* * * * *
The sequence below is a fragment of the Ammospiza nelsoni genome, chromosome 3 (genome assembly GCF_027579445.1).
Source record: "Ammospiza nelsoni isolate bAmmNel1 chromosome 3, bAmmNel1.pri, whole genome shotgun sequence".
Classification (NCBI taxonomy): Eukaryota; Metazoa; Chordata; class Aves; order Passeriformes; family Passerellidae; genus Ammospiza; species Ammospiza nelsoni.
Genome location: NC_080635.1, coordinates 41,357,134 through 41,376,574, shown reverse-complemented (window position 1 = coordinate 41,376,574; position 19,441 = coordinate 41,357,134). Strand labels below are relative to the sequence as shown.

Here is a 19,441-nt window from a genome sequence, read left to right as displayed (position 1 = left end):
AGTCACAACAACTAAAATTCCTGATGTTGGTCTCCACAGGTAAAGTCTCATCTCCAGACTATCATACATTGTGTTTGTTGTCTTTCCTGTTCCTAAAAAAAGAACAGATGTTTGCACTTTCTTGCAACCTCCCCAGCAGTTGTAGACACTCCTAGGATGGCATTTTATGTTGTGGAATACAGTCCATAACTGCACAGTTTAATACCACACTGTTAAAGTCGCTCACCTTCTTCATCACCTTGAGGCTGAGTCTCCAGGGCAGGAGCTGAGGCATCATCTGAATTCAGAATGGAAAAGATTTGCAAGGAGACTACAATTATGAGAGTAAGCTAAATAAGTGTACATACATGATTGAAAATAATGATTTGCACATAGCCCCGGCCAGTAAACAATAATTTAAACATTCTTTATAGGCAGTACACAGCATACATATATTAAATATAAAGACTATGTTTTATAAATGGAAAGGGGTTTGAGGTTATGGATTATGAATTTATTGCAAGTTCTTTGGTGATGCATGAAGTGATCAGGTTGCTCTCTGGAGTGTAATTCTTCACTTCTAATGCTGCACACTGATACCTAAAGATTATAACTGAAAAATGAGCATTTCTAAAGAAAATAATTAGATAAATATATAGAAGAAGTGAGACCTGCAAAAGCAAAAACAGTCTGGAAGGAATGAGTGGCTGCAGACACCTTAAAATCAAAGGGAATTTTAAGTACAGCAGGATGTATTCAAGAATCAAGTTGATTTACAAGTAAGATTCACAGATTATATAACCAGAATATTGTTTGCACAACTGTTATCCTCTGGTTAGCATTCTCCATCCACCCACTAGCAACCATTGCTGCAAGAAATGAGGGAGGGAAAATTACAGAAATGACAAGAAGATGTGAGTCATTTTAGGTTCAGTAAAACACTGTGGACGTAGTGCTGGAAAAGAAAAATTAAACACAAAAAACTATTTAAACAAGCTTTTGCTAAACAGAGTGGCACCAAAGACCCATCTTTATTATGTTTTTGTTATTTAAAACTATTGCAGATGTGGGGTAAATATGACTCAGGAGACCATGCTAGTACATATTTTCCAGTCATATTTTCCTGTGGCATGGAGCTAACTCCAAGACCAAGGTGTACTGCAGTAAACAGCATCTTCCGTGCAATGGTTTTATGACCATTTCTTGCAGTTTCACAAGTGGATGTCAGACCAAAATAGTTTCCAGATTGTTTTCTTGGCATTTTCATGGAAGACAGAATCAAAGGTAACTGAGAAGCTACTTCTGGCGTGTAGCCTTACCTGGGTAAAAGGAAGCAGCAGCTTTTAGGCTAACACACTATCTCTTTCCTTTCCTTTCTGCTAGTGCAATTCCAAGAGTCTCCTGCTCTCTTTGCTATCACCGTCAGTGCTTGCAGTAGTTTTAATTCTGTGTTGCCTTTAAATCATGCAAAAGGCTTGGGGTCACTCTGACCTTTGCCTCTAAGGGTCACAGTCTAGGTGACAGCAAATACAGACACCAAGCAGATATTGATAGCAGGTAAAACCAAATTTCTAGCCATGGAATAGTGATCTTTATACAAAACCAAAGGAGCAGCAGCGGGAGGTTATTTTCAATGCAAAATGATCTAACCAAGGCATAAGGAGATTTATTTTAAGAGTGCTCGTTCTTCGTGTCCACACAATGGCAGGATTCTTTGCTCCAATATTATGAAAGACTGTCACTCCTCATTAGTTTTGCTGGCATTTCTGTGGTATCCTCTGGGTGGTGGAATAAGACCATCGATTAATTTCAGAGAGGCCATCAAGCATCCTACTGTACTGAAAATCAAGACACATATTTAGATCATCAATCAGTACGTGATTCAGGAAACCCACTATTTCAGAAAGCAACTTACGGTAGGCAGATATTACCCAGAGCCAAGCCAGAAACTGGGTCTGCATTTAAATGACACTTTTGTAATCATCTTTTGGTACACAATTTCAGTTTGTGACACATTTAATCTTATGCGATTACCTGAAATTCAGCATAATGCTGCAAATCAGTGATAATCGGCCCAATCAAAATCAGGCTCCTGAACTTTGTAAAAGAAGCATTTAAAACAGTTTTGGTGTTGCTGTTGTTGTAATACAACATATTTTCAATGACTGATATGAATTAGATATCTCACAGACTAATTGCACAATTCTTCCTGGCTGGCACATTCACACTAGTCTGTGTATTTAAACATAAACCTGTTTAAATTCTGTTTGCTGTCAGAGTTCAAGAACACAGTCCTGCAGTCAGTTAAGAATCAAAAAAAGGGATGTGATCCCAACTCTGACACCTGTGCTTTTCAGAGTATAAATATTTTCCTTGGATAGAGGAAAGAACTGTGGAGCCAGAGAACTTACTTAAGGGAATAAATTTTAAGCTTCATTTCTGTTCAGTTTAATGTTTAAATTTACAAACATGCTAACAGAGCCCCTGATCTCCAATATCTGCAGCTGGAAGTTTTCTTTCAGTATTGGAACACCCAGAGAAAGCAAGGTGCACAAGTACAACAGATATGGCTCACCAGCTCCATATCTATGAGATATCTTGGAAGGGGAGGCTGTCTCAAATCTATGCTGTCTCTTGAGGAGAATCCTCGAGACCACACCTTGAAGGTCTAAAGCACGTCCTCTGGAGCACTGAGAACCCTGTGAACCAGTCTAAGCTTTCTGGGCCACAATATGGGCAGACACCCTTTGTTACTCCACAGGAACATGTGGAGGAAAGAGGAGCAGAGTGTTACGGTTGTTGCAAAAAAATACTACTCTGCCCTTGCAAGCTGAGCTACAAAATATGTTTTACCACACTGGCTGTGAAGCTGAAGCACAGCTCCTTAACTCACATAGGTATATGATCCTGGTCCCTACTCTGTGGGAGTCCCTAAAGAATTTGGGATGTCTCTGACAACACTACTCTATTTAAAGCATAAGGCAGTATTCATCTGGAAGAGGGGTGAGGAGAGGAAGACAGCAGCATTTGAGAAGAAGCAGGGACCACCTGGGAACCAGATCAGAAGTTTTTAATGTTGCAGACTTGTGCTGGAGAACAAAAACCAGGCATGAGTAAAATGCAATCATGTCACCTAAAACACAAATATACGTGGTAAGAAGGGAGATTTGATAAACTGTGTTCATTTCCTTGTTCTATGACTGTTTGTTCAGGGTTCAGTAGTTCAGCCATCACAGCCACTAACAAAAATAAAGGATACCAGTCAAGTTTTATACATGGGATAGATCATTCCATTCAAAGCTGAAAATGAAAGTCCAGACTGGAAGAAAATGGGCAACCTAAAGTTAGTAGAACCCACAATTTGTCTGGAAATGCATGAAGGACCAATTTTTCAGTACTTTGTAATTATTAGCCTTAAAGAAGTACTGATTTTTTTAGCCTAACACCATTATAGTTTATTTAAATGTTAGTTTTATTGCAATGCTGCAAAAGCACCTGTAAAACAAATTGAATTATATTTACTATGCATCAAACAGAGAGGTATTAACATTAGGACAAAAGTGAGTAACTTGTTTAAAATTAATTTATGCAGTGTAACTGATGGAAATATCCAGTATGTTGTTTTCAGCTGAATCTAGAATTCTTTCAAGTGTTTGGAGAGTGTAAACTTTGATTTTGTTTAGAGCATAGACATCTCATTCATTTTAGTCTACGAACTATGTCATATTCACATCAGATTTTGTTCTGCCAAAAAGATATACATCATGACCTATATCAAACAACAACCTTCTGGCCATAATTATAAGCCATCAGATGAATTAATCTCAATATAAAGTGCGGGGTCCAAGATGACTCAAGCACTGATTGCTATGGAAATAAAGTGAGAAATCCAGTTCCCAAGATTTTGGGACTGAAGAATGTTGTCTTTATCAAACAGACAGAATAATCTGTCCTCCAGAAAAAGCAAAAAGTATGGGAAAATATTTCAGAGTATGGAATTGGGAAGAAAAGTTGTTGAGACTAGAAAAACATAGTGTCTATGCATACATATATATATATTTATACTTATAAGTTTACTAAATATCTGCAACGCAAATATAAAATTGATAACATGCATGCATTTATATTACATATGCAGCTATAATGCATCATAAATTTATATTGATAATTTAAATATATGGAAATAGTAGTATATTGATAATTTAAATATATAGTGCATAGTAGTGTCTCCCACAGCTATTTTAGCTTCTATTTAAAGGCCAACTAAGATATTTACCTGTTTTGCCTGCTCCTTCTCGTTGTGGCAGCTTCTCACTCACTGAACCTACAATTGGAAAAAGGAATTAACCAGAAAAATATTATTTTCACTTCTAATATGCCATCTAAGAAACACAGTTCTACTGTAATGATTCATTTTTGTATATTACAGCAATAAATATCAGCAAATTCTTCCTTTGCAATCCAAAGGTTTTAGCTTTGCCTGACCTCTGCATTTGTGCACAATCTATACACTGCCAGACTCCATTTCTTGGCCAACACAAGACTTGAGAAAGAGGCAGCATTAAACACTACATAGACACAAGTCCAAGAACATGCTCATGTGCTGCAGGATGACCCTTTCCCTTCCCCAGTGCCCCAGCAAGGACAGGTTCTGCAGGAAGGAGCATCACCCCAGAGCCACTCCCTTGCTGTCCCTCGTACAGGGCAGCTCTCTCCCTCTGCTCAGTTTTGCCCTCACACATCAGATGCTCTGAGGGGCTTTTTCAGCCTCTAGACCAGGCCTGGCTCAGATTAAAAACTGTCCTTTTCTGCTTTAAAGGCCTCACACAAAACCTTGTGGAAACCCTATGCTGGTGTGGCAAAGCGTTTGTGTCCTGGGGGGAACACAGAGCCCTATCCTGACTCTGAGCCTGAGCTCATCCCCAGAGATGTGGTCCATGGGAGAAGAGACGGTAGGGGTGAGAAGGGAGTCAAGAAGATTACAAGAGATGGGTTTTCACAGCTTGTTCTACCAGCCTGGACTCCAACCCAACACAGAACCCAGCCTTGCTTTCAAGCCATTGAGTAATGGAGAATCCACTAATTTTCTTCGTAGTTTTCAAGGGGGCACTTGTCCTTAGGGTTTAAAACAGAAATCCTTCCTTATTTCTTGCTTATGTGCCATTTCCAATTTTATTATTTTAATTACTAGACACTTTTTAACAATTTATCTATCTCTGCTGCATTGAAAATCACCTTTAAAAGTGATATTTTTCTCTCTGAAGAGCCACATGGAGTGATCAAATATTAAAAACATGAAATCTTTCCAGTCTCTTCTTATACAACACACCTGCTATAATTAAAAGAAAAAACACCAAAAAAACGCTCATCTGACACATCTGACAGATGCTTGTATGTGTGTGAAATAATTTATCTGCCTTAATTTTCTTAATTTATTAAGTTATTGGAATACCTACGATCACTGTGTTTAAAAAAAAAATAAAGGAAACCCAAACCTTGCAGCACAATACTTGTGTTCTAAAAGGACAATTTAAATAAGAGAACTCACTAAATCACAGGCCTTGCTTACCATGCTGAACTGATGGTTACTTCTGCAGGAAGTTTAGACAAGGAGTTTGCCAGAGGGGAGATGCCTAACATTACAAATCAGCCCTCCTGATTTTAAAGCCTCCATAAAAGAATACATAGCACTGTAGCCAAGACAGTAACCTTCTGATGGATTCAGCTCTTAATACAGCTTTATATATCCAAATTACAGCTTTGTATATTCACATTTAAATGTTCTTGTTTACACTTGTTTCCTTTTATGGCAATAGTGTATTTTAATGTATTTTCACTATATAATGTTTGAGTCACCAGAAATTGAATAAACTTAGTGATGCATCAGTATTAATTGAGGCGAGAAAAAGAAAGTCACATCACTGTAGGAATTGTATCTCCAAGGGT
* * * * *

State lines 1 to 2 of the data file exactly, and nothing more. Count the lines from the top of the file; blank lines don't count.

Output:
The sequence below is a fragment of the Ammospiza nelsoni genome, chromosome 3 (genome assembly GCF_027579445.1).
Source record: "Ammospiza nelsoni isolate bAmmNel1 chromosome 3, bAmmNel1.pri, whole genome shotgun sequence".